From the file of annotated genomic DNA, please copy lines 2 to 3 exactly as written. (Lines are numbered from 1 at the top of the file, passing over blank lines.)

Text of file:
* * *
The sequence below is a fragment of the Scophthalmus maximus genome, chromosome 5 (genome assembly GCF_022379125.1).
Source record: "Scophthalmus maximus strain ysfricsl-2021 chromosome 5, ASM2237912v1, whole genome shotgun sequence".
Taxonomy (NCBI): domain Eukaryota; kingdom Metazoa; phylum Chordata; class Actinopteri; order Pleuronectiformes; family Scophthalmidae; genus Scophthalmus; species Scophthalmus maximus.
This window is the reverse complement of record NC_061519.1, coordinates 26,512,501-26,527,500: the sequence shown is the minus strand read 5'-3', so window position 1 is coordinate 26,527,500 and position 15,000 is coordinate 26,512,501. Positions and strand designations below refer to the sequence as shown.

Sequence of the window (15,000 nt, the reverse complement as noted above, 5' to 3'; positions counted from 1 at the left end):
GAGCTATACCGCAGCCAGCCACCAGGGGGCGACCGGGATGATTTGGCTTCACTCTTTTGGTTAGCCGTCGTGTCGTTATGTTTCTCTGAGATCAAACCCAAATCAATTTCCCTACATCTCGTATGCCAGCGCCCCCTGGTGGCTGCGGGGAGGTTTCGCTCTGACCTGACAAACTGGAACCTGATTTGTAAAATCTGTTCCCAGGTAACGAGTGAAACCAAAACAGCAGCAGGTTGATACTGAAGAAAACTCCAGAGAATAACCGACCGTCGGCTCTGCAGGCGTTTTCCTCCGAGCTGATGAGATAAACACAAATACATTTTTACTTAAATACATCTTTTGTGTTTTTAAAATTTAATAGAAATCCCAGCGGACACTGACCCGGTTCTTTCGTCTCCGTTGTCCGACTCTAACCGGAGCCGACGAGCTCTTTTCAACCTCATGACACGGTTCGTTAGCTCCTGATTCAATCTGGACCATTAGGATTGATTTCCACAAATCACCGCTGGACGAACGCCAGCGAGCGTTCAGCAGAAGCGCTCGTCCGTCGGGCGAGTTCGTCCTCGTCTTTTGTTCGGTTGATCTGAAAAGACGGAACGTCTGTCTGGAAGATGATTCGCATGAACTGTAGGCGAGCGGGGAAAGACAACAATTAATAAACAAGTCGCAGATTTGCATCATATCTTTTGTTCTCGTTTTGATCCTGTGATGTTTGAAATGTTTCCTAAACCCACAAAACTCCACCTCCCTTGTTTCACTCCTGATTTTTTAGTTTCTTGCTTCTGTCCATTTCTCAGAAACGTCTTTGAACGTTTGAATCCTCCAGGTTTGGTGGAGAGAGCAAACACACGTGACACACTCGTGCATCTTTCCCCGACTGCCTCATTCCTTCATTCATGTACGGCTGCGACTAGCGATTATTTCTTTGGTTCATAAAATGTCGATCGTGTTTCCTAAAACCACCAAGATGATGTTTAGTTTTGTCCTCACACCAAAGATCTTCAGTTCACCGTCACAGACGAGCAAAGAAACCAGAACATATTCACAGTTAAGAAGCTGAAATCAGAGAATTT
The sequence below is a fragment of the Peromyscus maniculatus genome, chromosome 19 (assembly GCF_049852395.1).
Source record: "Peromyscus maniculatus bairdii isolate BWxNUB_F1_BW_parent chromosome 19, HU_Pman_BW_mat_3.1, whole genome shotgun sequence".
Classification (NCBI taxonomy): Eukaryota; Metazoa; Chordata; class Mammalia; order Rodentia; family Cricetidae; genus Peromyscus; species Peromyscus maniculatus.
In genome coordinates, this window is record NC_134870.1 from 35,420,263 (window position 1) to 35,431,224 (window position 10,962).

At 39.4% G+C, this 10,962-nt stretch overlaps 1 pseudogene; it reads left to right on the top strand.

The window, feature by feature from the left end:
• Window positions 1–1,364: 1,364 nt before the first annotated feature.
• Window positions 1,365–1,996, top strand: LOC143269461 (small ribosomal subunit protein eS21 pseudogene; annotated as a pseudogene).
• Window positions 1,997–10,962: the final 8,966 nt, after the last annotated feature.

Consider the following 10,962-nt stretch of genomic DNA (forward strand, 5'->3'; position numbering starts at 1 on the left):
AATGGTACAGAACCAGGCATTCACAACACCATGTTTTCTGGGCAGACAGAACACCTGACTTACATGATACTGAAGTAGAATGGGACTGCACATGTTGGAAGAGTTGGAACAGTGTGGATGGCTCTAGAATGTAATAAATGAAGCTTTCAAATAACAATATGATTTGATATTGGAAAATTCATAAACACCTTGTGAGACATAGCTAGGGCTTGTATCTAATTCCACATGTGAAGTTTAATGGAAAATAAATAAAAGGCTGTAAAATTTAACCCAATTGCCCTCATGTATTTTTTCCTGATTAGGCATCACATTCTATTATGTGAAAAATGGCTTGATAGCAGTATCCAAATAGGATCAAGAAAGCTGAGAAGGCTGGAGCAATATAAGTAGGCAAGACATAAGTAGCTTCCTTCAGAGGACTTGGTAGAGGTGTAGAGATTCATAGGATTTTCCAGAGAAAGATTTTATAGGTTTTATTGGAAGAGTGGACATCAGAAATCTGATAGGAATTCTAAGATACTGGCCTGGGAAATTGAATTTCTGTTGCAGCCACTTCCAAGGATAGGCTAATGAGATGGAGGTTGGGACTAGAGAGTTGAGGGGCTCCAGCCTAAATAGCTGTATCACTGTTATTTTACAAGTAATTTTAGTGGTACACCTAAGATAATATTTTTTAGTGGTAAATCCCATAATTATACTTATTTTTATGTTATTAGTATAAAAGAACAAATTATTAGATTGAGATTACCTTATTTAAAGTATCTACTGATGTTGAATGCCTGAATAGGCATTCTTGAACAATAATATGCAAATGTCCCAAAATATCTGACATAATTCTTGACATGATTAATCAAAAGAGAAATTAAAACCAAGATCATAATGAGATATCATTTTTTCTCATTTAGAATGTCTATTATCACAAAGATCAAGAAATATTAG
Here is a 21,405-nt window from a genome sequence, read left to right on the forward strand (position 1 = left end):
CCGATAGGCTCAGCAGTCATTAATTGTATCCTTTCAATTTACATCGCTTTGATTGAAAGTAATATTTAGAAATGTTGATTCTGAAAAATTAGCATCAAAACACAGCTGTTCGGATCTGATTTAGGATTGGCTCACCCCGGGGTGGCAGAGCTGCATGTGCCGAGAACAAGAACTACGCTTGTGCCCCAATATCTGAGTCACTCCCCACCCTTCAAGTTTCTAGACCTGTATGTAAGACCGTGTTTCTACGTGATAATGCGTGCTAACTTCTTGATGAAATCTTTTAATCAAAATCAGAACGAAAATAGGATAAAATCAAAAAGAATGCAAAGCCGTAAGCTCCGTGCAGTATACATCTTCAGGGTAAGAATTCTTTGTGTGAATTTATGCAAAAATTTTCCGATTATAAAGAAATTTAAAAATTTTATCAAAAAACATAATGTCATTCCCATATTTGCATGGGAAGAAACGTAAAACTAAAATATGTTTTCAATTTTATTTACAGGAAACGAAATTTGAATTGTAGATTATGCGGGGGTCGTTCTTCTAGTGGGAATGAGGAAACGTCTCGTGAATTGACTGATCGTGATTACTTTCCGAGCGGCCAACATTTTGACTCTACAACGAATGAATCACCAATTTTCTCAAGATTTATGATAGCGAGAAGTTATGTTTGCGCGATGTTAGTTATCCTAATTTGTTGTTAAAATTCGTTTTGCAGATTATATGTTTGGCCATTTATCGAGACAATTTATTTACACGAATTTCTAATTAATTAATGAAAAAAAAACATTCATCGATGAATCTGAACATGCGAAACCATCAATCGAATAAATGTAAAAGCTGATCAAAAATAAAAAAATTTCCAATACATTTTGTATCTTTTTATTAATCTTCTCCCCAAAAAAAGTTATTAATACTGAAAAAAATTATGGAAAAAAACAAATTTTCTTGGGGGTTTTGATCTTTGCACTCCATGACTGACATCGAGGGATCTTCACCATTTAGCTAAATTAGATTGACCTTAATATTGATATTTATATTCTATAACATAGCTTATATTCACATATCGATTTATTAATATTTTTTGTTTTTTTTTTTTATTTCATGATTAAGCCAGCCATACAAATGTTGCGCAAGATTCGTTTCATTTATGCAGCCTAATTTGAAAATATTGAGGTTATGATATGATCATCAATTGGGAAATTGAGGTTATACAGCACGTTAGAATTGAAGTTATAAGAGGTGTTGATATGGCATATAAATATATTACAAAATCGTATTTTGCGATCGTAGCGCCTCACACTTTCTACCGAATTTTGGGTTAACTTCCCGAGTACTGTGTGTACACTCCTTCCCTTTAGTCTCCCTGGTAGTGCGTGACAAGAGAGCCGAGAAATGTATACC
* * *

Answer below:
Source record: "Scophthalmus maximus strain ysfricsl-2021 chromosome 5, ASM2237912v1, whole genome shotgun sequence".
Taxonomy (NCBI): domain Eukaryota; kingdom Metazoa; phylum Chordata; class Actinopteri; order Pleuronectiformes; family Scophthalmidae; genus Scophthalmus; species Scophthalmus maximus.